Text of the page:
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Puerto Rico's remote areas fear telecom breakdown

Puerto Rico's remote areas fear telecom breakdown
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Local advocates are raising concerns that remote parts of Puerto Rico remain without the necessary telecommunications network as the U.S. island territory prepares for a historic hurricane season.

Puerto Rico, which has already been battered recently by a tropical storm, has struggled to rebuild its telecom infrastructure after it was devastated by Hurricane María almost three years ago.

The Federal Communications Commission (FCC) on Thursday released the guidelines to access Puerto Rico's $691 million share out of a $950 million fund to rebuild telecom infrastructure in Puerto Rico and the U.S. Virgin Islands, but local business leaders say legacy carriers have so far proven ineffective in servicing remote areas of the island.

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Local telecommunications companies and leaders from smaller communities are worried large corporations could overlook those areas, risking a repeat of the situation in 2017 when vast swaths of the territory were incommunicado after the disaster.

"I think that the commission has to take another look at what's going on here and try to allow new players that can come in with a different approach to try to address the needs of the community," said José Luis Rodríguez, a board member of Caribbean Preparedness and Response (CPR), a non-profit focused on improving emergency telecommunications in the region.

"These big companies are not interested. They might have the technology to come here and provide a solution immediately, but they really are not interested," said Rodríguez.

And telecommunications infrastructure is at a breaking point ahead of any potential hurricanes hitting the island this year, as networks are overburdened by home use spurred by coronavirus stay-at-home orders.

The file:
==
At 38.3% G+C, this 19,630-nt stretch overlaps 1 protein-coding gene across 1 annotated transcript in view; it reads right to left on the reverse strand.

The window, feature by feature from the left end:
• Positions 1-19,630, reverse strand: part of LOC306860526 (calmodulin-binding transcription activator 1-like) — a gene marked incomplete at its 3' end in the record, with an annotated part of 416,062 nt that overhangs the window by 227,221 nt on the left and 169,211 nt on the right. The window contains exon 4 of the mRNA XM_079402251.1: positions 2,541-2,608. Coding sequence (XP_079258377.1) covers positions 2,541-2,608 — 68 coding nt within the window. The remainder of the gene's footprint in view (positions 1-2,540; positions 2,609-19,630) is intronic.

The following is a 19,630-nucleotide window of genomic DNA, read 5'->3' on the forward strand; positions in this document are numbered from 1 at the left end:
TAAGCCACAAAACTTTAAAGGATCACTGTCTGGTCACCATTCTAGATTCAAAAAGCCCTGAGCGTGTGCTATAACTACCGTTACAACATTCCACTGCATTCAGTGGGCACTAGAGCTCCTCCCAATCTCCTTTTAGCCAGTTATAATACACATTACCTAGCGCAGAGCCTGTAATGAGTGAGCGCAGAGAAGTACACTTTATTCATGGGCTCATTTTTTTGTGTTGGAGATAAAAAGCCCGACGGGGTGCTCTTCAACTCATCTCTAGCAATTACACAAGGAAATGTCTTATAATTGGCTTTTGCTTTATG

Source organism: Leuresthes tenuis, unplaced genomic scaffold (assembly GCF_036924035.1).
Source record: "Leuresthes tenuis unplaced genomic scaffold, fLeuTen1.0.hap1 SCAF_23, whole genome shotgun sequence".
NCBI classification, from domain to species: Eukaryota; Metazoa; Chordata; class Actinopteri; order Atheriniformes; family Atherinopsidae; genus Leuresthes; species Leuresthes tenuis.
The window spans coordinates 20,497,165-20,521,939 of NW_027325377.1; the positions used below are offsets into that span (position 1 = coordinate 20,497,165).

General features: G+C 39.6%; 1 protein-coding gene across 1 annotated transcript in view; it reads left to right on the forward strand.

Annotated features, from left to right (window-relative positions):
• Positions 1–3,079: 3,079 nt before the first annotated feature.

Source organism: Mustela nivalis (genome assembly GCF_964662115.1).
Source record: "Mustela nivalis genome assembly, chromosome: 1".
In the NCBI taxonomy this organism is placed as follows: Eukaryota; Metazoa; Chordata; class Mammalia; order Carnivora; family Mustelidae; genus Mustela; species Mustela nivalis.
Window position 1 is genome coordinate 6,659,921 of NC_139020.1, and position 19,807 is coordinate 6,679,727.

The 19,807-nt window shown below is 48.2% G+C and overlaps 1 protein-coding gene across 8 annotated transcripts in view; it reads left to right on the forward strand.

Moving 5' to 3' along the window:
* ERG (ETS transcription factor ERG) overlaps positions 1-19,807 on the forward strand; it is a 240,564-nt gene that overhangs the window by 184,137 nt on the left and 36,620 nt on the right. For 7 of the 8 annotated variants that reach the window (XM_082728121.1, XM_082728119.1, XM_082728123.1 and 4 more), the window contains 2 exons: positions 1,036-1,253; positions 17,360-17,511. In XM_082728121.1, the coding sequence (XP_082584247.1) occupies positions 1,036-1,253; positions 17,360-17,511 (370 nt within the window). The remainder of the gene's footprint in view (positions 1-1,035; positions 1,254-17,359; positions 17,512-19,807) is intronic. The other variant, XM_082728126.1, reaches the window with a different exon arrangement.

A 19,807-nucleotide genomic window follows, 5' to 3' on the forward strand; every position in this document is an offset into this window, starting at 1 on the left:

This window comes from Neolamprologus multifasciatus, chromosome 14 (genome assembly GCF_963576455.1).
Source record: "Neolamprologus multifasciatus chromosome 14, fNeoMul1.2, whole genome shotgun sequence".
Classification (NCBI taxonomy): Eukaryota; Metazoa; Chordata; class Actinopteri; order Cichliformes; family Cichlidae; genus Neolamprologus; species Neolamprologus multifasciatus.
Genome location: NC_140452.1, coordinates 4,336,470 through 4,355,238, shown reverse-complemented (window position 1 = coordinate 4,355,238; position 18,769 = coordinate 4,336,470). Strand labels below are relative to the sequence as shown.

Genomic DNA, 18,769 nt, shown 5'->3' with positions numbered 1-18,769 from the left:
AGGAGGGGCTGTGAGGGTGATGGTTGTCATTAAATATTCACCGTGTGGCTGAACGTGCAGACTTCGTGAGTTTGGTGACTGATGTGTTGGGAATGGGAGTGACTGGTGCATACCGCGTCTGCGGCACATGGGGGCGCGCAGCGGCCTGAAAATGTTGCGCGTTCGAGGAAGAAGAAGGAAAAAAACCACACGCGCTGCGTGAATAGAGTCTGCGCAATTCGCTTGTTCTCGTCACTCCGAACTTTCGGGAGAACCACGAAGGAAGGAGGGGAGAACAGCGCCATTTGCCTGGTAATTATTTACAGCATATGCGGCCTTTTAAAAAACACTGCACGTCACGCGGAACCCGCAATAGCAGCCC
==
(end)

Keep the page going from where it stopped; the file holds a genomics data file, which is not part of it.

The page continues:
"This fund was supposed to be targeted to emergency, but guess what? The pandemic is an emergency," said Rodríguez, who has weathered out the pandemic in the island of Culebra, a small municipality that suffers from connectivity problems.

"If there is a need that is going unmet, it's educational. Small communities like this that need to provide adequate connectivity so students and teachers can connect and be able to get educated in places like Culebra," he said.

"You add poverty as a factor here and even if you provide the connectivity, the question is: There are people willing to bring connectivity at $200 to $300 per connection – that is not realistic here," he added.

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Still, advances have been made in telecommunications resiliency since 2017.

Sandra Torres, president of the Puerto Rico Telecommunications Regulatory Board, said cell phone communications are much less dependent on the power grid than they were back then.

Puerto Rico's power authority, PREPA, has become a political hot potato as its antiquated power generation system and its jerry-rigged grid have become increasingly difficult to maintain and manage.

Torres said many telecommunications towers have been retrofitted with generators, solar panels and batteries, and a recent test run of the resiliency system showed cell phone reception would sustain at 85 percent to 95 percent given a storm similar to Hurricane María.

In 2017, one of the most devastating effects of María was its decimation of the electrical grid, ripping out light poles throughout the island, many of which also carried copper or fiber optic cables for telecom providers.

The trifecta left parts of the island without power for more than a year, destroyed wired communications infrastructure, and left wireless networks inoperable until power was restored.